The man we woodworking journalists used to call the router guru, Ron Fox, has died at the age of 82. Ron took up routing in 1958 after taking early retirement from his role as a statistician for the Association of British Insurers. His daughter Julia recalled that he was very interested in mechanics so really liked the router as a tool and what it could do. She said that he went on a course to learn how to use it but found this “so diabolical” that he set about teaching himself. He then went on to set up courses in the workshop in the back garden of his home in Horsham, West Sussex. He combined this with another great love, writing, and wrote technical articles on routing in various woodworking magazines including The Router in which there was a piece by Ron in each issue from the first for approaching five years. More recently he had written for GW’s sister publication The Woodworker.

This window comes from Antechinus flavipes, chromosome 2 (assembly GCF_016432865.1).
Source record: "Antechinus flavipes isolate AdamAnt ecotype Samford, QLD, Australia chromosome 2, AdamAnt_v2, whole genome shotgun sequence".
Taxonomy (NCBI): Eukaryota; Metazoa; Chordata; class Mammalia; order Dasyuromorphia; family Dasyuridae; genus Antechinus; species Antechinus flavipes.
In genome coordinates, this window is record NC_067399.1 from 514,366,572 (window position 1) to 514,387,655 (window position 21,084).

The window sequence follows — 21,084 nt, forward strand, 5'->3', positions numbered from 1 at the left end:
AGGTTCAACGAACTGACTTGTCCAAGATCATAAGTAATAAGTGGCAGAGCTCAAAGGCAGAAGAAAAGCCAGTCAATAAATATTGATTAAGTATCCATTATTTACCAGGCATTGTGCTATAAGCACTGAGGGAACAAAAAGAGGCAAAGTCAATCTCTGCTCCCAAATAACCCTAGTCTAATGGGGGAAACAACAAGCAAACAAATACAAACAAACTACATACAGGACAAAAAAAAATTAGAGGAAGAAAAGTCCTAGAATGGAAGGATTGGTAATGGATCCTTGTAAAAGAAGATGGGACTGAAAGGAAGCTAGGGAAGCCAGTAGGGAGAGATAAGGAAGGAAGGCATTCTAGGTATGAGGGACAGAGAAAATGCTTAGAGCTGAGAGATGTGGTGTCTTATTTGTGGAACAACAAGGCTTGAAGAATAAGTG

A very friendly man who knew his subject inside out, his family was enormously important to him, so it should not be surprising that those attending his courses – from deep-sea divers to surgeons according to Julia – would be invited into the house to construct a helicopter model or to join in with whatever was going on.
Always practical, he had always intended making his own coffin, with shelves, to serve as a storage chest in the workshop until he needed it. As a tribute to him, his family was taking on the project. Said Julia: “He will be buried in it. He would have thought there was something fundamentally wrong about a manufactured box. It will be like a pine chest, with rope handles and a domed lid, with routed twiddly bits, and will be called ‘The Original and Genuine Ron Fox Box’.”
He leaves his wife, four children and a grandson.
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